Michael Kesslering: Yeah, I mean, the whole thing was just kind of a debacle, the committee. I mean, there is lots of discussion around short selling and I think a lot of the comments from the committee were a little misinformed around the negatives of short selling. And I believe some of them were quoted as saying that short selling hurts everyday people, which we’ve talked about that before. And that’s just simply not the case. And they’re taking a lot of things out of context, with Keith Gill, I mean, yeah, there’s definitely some thesis drift with his position. One thing that I thought was really interesting that actually Ken Griffin from Citadel, the founder of Citadel, brought up, his comment is, for those of you unaware. There is Citadel the investment manager and then there’s Citadel Securities which is the broker that operates their dark pool and an operates as a traditional securities trading broker. Those are two different entities. But what’s notable is what he was talking about. Was that an interesting solution and something to help the trading community would be to shift more trading back to traditional exchanges.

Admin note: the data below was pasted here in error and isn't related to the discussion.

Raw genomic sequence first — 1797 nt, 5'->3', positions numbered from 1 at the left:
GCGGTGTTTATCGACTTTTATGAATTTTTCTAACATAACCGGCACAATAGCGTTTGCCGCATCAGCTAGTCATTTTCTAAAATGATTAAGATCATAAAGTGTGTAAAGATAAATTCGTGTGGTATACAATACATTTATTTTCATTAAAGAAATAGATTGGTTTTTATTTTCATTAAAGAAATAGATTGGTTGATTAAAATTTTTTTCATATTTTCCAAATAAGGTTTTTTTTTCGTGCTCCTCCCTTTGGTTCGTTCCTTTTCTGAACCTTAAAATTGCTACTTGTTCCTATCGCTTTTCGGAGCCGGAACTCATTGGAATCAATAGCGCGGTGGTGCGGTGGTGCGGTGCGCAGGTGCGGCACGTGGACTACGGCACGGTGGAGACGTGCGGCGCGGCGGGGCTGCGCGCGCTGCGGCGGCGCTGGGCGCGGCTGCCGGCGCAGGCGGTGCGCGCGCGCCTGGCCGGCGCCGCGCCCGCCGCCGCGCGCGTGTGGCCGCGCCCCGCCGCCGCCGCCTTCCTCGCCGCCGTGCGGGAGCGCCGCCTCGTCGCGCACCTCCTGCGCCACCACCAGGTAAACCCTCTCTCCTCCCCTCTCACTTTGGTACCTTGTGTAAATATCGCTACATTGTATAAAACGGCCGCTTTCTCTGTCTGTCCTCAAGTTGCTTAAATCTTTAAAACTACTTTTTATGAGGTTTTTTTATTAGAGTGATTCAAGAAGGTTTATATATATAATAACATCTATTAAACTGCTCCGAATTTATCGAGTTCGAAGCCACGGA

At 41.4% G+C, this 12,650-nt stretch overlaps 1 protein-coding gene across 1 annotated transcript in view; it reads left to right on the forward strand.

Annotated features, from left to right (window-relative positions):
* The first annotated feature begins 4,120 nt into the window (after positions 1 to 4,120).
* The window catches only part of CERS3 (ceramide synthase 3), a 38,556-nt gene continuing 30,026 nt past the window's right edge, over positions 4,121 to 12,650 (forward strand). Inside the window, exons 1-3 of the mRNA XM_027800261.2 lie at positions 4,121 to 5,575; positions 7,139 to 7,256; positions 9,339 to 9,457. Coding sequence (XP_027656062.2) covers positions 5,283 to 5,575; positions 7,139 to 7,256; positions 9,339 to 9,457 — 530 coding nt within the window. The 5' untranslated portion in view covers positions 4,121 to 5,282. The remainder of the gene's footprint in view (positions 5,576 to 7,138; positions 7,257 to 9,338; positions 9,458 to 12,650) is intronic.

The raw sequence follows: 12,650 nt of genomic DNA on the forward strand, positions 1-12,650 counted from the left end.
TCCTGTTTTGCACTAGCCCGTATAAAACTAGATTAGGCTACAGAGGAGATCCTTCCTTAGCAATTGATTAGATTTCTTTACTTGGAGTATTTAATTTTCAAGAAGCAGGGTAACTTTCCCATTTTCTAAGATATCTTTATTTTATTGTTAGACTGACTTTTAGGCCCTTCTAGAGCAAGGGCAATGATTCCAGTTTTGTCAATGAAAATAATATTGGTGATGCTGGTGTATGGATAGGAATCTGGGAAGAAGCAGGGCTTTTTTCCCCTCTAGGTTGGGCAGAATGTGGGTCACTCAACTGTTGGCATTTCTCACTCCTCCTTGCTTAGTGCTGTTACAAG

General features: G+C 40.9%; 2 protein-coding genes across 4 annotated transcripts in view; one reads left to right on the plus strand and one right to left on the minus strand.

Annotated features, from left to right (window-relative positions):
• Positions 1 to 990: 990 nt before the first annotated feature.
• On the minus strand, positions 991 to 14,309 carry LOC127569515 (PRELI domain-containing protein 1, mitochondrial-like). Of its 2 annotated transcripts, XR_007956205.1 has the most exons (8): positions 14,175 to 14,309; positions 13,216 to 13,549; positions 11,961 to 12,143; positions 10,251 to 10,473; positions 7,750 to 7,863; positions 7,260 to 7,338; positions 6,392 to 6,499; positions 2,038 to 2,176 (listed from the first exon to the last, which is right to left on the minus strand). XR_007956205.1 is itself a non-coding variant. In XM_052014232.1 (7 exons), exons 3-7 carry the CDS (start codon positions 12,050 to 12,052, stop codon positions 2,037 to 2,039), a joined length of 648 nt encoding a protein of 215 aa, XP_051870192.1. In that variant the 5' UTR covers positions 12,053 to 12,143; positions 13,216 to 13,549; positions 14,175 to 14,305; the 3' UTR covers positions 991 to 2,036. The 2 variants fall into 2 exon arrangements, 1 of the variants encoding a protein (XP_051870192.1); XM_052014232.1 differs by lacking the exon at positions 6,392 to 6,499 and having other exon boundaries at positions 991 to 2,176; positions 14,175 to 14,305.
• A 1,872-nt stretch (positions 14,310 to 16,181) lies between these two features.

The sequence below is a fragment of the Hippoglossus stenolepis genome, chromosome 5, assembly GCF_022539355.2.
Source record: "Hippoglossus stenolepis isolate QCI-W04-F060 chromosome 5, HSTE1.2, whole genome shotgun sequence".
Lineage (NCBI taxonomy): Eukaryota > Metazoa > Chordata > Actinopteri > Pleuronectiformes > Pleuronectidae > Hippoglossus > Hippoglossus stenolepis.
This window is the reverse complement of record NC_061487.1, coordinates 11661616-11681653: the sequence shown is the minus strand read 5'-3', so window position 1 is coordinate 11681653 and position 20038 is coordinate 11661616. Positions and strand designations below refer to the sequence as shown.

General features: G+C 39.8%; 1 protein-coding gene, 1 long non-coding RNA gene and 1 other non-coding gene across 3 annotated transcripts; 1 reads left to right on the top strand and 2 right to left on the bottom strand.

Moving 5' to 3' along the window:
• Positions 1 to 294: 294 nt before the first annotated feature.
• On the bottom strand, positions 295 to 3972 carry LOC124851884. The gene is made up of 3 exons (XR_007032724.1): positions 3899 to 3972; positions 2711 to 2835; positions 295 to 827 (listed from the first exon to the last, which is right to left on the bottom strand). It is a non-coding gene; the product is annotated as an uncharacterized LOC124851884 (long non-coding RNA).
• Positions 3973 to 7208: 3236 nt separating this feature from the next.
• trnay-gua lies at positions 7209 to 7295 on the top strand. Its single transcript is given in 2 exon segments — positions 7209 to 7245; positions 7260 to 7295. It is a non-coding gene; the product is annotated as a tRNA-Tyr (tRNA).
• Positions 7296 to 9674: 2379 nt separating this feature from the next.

Now, why that’s interesting is because Citadel Securities operate, I believe they account for about 20% of trading that is executed off exchange often referred to as in the dark. So interesting that he would be saying something that would, I mean, really just be taking flow away from their dark pools. But his rationale for that was that any trading that is on the lit exchanges, it helps them with their own price discovery for their dark pool. 

Julian Klymochko: Right.

Michael Kesslering: So, although they may have a little less volume in the dark pool, the price discovery for them is a lot better. So, I thought that was interesting, and then it really just kind of got me thinking about, you know, all of the comments around payment for order flow, Robinhood. 

Julian Klymochko: High-frequency trading.